Three letters. One location. And anyone with even a drop of petrol in their veins knows that we are talking about a little garden party in West Sussex with a bit of a hillclimb and a few nice cars scattered about.
There isn't another event like Goodwood's annual tribute to all things fast, noisy, spectacular and beautiful and when we say that, we mean anywhere in the world. The eleventh Duke of Richmond and his team once again held the Festival of Speed after a 2 year absence across the 8-11 July and welcomed thousands of motoring enthusiasts to the grounds of the estate. The festival was held under the Events Research Programme (ERP), enabling it to safely go ahead.
You may think that “anywhere in the world” is an exaggeration but where else do you find Tom Cruise rubbing shoulders with Sebastian Loeb, watch Sir Jackie Stewart reunited with his world championship Tyrrell 003 (which his son and a certain Adrian Newey also drove at the event) or rising star Lando Norris pilot an ex-Senna McLaren MP4/5 up the famous hill?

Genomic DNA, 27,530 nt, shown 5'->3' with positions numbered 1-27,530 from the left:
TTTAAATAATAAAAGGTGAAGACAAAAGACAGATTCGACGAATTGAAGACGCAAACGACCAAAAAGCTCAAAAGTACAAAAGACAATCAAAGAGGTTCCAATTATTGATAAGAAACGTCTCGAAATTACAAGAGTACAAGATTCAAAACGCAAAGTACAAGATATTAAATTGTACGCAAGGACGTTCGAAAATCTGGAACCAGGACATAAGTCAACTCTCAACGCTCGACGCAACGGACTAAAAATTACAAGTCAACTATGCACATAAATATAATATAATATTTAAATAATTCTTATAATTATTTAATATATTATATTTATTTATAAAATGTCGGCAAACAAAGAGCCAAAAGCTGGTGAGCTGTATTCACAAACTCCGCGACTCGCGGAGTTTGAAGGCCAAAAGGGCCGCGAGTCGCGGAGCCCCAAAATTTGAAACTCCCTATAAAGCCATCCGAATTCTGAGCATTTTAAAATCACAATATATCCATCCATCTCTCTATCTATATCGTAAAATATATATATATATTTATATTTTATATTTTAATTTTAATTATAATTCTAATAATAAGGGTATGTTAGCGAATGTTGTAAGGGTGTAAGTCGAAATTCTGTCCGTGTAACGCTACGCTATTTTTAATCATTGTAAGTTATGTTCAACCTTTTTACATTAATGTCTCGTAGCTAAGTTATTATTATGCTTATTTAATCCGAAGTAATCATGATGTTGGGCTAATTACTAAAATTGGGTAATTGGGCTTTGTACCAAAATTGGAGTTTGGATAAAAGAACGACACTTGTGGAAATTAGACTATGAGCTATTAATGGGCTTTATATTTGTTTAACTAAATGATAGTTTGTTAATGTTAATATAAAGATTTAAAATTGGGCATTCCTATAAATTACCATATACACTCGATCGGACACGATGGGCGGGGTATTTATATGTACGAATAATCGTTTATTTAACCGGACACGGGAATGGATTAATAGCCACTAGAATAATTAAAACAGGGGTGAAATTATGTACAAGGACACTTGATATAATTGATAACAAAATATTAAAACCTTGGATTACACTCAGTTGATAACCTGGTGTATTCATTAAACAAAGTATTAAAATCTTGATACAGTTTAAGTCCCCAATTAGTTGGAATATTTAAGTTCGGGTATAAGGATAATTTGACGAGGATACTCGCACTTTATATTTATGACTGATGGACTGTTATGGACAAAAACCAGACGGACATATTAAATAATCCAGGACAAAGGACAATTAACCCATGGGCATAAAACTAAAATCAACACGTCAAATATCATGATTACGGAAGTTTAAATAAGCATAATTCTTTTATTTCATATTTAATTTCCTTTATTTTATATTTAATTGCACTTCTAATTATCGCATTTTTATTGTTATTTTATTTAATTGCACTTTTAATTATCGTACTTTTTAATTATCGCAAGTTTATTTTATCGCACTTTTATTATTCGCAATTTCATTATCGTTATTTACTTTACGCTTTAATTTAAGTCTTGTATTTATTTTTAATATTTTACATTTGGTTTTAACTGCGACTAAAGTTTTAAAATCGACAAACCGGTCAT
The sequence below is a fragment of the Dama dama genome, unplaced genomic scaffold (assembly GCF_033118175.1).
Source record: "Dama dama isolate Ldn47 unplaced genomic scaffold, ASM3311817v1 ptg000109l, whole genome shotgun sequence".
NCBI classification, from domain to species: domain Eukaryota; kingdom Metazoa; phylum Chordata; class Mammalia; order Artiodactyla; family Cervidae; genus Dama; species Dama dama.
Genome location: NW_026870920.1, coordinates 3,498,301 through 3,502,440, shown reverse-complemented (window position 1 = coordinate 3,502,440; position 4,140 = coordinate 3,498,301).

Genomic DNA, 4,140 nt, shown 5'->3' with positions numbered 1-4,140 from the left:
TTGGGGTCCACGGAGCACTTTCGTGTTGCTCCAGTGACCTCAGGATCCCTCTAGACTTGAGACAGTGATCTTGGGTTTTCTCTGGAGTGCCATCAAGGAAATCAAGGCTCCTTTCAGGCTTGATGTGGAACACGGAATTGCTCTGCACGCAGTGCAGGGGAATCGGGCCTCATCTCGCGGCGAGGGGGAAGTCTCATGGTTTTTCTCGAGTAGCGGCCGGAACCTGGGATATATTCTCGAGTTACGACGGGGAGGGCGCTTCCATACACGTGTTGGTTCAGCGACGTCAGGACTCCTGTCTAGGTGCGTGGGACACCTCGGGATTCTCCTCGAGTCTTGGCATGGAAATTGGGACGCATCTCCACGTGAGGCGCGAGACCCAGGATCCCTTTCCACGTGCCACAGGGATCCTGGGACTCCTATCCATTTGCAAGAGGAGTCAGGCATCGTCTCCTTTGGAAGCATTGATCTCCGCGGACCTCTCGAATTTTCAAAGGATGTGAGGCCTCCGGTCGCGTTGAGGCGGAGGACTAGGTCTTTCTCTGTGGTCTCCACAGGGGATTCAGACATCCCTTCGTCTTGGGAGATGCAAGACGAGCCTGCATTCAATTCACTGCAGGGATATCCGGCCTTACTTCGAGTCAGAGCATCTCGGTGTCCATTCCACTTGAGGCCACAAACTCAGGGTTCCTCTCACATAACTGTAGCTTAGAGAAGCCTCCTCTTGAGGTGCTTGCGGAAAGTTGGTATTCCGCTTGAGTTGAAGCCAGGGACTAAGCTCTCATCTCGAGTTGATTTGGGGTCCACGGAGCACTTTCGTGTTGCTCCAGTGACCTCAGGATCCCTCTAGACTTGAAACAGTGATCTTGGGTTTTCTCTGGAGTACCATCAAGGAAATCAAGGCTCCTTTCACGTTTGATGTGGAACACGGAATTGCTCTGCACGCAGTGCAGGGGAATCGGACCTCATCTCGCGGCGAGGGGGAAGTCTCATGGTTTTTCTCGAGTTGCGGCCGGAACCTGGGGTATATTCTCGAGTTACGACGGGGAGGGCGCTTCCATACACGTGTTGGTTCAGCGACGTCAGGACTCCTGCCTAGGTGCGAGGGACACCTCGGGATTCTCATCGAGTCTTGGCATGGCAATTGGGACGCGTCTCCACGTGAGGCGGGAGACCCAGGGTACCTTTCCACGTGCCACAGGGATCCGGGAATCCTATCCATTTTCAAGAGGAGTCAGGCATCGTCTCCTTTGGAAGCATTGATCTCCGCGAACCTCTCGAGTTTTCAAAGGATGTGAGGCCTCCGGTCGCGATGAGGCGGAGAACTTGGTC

And that is before you consider the unveiling of Lotus's final petrol powered car, Aston Martin's stunning hypercar or the thrill of watching some of the best drivers from across the world of motorsport attempting to be the fastest to cover the bumpy and twisting 1.16 mile climb through what is effectively the garden of Goodwood House.
Add to that the purpose-made rally course in the woods behind the house, the amazing centrepiece sculpture found directly in front (this year celebrating Lotus) and not forgetting Cartier's 'Style Et Luxe' paddock where you will find the most elegant examples of the motor car throughout the decades, and perhaps it is clear why this fantastic weekend is genuinely unique and really rather special.
Highlights for 2021, in no particular order, included:
Goodwood has become a platform for many manufacturers to showcase their latest wares, from cars for all of us through to the most exotic, fast and expensive that money can buy (and, occasionally, prototypes that even the wealthiest can't have just yet).
Choosing a star car is always difficult. We think that two cars share the honours this year and both are home grown.
Firstly Lotus's Emira. This very good looking small sports car was launched a few days prior to the Festival but this was the first chance the public got to see the car in the flesh. Available with either a Mercedes AMG 4 cylinder or Toyota V6 engine choice, the car is aimed at Alpine's A110 and Porsche's Cayman, with prices starting at around £60,000.